The Gurli Top Pattern has gathered puff sleeves, but you can easily turn the gathers into pleats instead for a more streamlined look. So in this tutorial, we will go through how to adapt the pattern and sew the pleated sleeves.
1. Mark the seamline on the sleeve cap
The pleat measurements are based on the seamline (the dashed line) and not the fabric edge, which will be slightly longer. So it’s best to draw a seamline, which should be parallel to the fabric edge, 6 mm (1/4″) in, equal to the seam allowance.
2. Mark the pleats
The total amount of extra ease on the sleeve cap is approximately 12 cm (4.72″) for all sizes. 6 cm (2.36″) on each side. To ensure that you get the exact number for your size, do measure the seamline, just in case.
The next step is to remove that amount using the pleats. Here we are adding three pleats on each side, in total six pleats.
Pleat markings measurements
Pleat size: Approx. 2 cm (3/4″)
Space between pleats: Approx. 1.5 cm (5/8″) (half the width of the pleats)
3. Fold the pleats on the sleeve head
After cutting and marking the sleeves, pleat and pin the sleeve heads.
Tip: Mark the pleats and notches by cutting tiny snips, this is the fastest way to mark on fabric. Just make sure the cuts are shorter than the seam allowance (6 mm)
4. Baste and press the pleats
To keep the pleats in place, either hand-baste or use a long straight sewing machine stitch. Basting before sewing will make a big difference when it comes to precise sewing.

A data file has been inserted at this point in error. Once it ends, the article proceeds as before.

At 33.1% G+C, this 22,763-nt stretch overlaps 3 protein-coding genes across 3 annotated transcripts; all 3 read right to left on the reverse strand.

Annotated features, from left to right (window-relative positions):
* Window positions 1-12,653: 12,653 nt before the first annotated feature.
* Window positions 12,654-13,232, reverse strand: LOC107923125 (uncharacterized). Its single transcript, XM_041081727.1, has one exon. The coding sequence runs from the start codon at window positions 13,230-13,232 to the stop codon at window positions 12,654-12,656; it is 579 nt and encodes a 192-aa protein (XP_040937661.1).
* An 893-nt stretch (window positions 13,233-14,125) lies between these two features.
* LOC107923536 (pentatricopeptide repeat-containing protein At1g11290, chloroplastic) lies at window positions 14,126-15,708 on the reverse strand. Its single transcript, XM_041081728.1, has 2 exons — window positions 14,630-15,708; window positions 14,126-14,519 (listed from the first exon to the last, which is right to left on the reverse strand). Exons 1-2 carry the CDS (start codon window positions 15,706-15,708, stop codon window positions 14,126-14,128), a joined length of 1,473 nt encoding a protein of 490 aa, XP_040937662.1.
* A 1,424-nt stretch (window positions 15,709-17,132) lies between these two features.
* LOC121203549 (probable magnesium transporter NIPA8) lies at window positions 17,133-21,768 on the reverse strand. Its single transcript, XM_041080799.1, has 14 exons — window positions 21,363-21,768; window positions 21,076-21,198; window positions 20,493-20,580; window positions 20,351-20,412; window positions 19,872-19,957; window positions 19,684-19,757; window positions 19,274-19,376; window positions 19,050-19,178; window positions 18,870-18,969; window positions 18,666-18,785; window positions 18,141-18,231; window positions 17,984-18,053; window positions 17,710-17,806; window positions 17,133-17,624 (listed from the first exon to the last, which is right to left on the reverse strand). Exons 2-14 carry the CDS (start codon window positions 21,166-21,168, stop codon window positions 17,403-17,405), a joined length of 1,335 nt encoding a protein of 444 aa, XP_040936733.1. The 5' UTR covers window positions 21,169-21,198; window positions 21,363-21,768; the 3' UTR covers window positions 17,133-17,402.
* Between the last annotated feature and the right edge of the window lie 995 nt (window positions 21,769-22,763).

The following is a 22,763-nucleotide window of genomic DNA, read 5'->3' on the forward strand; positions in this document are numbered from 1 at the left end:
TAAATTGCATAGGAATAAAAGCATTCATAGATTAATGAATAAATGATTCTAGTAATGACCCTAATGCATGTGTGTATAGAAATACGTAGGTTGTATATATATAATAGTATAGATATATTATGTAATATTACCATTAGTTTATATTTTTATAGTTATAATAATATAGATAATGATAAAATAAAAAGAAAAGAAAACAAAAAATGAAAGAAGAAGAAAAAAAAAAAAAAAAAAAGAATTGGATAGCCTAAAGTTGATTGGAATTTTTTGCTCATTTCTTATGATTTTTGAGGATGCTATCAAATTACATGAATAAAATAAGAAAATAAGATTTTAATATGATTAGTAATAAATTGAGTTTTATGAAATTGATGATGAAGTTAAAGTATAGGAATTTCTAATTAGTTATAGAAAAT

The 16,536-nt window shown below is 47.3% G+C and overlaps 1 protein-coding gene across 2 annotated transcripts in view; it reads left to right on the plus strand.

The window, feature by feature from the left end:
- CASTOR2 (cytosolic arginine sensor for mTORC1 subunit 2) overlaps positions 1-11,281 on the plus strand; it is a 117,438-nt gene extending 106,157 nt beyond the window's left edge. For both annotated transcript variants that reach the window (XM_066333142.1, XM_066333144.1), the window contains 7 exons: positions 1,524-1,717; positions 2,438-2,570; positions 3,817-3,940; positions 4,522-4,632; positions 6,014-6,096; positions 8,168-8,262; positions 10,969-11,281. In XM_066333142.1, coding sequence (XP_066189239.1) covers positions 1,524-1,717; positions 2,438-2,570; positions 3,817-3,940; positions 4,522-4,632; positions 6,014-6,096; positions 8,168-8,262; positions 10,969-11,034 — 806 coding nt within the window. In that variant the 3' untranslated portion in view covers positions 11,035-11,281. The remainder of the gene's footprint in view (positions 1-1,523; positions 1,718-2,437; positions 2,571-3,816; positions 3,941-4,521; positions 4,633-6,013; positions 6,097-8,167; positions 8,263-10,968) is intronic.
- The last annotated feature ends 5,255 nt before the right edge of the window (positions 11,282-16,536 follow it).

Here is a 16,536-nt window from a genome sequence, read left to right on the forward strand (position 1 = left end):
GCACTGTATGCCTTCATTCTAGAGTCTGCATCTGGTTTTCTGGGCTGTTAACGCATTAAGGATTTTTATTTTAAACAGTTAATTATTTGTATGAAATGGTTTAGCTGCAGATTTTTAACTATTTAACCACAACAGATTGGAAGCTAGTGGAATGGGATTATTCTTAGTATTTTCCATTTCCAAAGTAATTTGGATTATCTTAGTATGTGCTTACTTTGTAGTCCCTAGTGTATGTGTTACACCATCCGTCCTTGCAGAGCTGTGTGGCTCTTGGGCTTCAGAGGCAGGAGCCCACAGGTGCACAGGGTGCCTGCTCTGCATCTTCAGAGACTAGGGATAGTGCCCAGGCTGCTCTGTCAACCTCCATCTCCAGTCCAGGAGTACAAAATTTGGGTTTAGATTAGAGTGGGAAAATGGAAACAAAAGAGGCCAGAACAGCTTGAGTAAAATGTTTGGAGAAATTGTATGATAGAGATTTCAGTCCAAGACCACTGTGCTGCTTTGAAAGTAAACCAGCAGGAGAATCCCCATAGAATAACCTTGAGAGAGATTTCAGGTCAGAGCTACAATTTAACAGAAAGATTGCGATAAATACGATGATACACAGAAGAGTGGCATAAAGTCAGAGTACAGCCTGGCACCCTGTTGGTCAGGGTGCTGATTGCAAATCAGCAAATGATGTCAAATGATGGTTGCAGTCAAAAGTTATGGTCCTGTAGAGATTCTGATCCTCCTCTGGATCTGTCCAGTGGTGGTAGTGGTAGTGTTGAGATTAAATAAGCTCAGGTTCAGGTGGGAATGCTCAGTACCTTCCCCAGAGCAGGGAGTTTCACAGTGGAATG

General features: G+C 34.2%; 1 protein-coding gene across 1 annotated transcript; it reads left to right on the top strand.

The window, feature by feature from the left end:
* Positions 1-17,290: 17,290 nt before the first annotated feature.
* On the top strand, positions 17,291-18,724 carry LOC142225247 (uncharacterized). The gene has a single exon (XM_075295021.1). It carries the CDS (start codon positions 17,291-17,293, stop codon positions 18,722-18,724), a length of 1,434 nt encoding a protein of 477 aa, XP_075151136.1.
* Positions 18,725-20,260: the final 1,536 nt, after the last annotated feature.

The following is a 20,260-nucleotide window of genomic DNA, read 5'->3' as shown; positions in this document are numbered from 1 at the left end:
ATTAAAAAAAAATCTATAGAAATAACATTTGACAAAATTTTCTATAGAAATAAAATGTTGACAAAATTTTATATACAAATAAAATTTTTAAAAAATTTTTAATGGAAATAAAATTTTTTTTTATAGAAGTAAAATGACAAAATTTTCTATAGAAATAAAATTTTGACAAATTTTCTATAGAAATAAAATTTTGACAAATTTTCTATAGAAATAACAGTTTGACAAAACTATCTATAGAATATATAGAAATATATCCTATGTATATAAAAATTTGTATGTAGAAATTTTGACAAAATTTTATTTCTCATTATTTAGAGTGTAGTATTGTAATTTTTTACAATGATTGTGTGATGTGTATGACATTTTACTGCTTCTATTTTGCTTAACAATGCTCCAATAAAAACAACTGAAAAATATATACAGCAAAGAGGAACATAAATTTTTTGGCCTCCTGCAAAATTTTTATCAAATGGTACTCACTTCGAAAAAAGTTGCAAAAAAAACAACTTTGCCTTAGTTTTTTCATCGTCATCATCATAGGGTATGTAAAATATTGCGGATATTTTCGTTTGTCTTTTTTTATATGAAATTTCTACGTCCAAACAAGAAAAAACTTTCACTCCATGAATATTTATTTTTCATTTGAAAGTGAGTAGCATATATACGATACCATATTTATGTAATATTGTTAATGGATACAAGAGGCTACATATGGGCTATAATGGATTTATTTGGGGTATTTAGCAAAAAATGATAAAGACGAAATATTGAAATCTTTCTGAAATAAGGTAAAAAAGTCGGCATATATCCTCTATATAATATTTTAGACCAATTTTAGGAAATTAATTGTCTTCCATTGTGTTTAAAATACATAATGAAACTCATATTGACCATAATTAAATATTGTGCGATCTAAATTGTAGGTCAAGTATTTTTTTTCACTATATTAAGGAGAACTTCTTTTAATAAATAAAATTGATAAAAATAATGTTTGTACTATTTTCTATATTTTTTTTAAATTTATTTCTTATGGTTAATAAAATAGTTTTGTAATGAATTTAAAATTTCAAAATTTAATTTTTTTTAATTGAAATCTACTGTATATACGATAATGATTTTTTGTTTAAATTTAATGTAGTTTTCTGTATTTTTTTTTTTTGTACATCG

For crisper pleats, also do a light pressing on the reverse side, using an iron set on low heat.
5. Pin the sleeve head to the sleeve opening
Place the sleeves on the sleeve opening, right sides facing. Start by attaching the pleated sleeve head, matching the notches.
Then attach the rest of the sleeve head, again making sure the notches align.
The pinned sleeve head. Do not over-pin when attaching sleeves, as this can distort the fabric. I like to use 3-4 pins max, on each side and then remove one at a time during sewing before the needle reaches the pin (very important!).
6. Stitch the sleeves
Stitch the sleeves with the sleeve cap facing up, towards you. Go slow and adjust the sleeve cap to fit the armhole.
The sleeve cap on the Gurli Top is slightly shorter than the armhole (i.e. negative ease) for optimal fit and should be stretched out gently during the sewing. The important thing is to match the notches.
The finished sleeve. Knit set-in sleeves should generally be sewn on the flat, before sewing the sides seams.
7. Press the sleeves
Press the sleeve cap seams from the reverse side. The seam allowance should be pressed towards the sleeves. This will also help “lift” the pleated cap area.
The finished pleated sleeves
Replacing the gathers with pleats is such a nice way to change the look of a puff sleeve, and as you can see it requires very little extra effort using this simple tutorial. Check out the Gurli Top to learn more about this versatile knit top sewing pattern.